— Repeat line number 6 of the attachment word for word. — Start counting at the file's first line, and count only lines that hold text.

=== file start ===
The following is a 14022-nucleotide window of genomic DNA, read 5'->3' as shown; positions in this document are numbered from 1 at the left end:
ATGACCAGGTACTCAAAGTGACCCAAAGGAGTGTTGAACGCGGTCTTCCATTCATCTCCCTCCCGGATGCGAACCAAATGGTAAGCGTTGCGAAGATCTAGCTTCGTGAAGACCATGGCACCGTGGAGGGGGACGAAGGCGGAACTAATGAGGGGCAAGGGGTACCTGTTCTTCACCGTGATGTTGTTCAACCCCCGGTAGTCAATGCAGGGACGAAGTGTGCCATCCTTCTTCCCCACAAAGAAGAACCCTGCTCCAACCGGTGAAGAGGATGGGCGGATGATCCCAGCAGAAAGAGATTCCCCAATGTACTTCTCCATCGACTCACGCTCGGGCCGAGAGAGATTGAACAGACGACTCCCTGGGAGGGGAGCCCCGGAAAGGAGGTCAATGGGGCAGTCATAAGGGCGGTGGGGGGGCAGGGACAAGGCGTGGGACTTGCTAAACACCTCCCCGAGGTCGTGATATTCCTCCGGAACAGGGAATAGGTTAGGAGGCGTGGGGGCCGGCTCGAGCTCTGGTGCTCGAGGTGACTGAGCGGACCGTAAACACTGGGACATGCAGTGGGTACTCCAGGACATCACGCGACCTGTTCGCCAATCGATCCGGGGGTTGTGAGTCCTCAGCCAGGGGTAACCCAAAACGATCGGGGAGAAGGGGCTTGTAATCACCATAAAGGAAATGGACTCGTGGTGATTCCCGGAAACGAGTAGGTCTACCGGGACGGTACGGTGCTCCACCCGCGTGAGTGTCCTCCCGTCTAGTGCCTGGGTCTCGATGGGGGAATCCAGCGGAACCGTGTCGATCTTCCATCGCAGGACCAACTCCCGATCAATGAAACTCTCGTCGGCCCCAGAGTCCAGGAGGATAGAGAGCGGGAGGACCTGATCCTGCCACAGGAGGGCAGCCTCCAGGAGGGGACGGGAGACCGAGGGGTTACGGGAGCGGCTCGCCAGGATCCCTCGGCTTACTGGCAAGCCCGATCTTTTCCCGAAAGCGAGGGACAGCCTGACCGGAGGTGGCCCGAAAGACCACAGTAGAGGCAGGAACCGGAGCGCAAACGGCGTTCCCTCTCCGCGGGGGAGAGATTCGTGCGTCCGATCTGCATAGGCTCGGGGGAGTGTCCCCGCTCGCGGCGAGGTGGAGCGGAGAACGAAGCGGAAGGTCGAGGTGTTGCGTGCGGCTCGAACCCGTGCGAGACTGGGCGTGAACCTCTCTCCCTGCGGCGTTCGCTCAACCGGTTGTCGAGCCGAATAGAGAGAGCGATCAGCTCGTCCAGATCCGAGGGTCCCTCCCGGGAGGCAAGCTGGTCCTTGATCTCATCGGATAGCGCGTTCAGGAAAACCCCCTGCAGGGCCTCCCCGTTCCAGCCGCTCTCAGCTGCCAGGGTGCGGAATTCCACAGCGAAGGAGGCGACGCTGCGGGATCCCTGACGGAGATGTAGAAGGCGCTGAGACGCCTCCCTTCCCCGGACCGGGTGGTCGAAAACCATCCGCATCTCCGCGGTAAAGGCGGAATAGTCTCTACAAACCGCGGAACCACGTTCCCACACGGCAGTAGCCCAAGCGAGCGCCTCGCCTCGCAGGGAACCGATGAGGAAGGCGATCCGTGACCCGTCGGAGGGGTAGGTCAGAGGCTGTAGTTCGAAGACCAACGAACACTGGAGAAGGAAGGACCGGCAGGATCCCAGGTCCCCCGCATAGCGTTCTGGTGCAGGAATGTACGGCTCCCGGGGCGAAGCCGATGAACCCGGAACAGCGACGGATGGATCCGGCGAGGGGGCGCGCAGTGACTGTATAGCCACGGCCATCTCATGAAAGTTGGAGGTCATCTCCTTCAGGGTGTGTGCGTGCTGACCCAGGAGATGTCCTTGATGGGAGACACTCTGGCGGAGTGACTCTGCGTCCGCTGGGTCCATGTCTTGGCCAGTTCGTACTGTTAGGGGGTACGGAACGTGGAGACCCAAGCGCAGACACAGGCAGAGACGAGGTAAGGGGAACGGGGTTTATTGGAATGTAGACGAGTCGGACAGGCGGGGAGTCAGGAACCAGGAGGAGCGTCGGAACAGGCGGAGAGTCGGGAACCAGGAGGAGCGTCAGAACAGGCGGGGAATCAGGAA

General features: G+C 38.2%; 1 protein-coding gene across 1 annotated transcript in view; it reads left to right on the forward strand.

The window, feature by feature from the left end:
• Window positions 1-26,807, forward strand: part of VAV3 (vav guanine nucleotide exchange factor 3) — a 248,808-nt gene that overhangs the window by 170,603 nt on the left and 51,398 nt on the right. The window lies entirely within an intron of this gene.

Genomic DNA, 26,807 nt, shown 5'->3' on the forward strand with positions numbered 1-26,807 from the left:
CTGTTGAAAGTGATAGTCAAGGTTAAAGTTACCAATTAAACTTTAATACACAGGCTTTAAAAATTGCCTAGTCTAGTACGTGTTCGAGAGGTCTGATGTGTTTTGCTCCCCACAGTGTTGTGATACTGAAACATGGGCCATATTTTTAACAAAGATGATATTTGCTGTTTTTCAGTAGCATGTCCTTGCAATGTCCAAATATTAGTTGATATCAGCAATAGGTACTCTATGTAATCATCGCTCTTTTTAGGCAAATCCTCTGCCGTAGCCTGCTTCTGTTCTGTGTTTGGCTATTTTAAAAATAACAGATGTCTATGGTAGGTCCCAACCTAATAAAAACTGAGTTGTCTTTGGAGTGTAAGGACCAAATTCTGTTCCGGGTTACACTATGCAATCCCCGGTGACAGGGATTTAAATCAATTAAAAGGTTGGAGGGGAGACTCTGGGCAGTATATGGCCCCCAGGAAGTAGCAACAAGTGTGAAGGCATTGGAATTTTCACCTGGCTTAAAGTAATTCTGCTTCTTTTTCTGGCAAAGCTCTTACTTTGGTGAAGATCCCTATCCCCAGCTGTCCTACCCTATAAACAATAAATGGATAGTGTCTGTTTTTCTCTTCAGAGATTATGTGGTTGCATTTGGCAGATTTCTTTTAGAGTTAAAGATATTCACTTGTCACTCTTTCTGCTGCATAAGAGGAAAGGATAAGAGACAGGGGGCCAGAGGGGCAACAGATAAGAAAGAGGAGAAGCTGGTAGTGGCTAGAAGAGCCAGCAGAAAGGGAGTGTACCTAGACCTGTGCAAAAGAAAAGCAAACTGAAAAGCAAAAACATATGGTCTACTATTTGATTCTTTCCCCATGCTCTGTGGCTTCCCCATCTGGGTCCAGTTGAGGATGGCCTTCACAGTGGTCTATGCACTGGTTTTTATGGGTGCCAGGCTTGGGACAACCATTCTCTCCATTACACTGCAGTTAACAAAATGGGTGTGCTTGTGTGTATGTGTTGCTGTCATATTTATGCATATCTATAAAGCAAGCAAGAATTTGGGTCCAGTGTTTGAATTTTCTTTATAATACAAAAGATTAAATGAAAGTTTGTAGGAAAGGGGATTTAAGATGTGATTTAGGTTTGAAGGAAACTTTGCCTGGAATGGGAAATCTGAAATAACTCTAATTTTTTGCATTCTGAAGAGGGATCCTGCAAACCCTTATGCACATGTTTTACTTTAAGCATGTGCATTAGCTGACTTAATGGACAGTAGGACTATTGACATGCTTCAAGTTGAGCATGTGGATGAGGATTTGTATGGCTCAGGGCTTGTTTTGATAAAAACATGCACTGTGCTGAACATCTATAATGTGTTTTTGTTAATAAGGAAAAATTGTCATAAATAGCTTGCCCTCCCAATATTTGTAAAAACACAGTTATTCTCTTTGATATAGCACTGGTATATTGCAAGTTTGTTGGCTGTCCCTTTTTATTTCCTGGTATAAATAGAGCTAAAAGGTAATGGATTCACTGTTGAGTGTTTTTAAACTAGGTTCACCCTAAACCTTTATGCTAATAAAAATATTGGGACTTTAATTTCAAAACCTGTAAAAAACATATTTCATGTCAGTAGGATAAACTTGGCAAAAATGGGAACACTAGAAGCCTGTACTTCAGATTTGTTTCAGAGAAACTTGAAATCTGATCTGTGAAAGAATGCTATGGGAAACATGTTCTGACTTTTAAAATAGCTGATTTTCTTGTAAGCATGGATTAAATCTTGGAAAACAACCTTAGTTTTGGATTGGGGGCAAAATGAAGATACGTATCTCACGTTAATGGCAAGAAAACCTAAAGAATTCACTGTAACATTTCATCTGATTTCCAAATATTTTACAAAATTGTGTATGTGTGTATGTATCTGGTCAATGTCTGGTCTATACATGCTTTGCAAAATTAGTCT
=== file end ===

Genomic DNA, 26,807 nt, shown 5'->3' on the forward strand with positions numbered 1-26,807 from the left: